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Re: Currie Kick Scooter conversion

Post by Ianhill » Oct 28 2016 10:36am

I can't help with the motor it's not infront of me to test, I know the boma winding pattern how they make it so neat and more just a little hint as not manys ever commented on my thread or helped me with information.
Phase belt winding.

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Re: Currie Kick Scooter conversion

Post by ElectricGod » Oct 31 2016 12:36pm

Ianhill wrote:I can't help with the motor it's not infront of me to test, I know the boma winding pattern how they make it so neat and more just a little hint as not manys ever commented on my thread or helped me with information.
Phase belt winding.
I'll have to mess with it more later. Who knows, maybe I screwed up a winding (too many or too few winds) and the RC brushless controllers can't detect it and the sensored controllers can.

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Re: Currie Kick Scooter conversion

Post by Ianhill » Nov 05 2016 1:33am

Try moving the hall sensor plate one tooth to the left.
IMG_20161105_063042.jpg

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Re: Currie Kick Scooter conversion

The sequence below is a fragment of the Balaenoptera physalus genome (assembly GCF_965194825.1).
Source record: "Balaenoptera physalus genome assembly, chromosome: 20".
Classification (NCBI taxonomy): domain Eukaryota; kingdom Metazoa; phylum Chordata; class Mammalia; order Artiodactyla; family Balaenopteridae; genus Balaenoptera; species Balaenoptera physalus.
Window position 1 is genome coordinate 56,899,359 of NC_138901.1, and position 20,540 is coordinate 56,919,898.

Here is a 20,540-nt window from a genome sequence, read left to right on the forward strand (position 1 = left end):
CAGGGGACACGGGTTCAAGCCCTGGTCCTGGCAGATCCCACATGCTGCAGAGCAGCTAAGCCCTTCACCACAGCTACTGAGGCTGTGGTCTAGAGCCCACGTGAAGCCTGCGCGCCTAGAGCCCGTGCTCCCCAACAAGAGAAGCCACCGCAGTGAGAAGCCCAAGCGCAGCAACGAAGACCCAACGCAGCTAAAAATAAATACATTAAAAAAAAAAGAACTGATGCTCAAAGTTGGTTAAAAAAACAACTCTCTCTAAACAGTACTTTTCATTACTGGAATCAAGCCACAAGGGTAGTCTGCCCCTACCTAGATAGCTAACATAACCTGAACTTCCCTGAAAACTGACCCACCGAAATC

Post by ElectricGod » Nov 06 2016 4:44am

Ianhill wrote:Try moving the hall sensor plate one tooth to the left.
IMG_20161105_063042.jpg
Thanks for posting that JPG. I knew there had to be a reason why some motors have the halls between the teeth and others have them in the centers of the teeth. This motor has gaps between the teeth for halls. They aren't between every set of teeth so I can't move one left or right.

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Re: Currie Kick Scooter conversion

Post by ElectricGod » Nov 21 2016 2:38pm

Well further developments...

I found a used castle creations 160 amp RC motor controller on ebay. I tried it out on several motors including the rewound currie motor and it worked fine under no load, but promptly burned out under a small load on Friday. There's $160 down the drain and my one and only attempt at using RC motor controllers for an EV project ends there! I'm pissed! I know people do it all the time, but lets face it EV grade motor controllers are a better choice. Worst case if you burn out the mosfets, they are replaceable. On an RC controller, they are all surface mount and virtually impossible to replace. As a result, I have purchased a Grinfineon controller which will be here in a few days. It's a basic irf4110 based controller that can run sensored or uncensored, but that's all I need for this scooter. Hopefully it's not a total POS.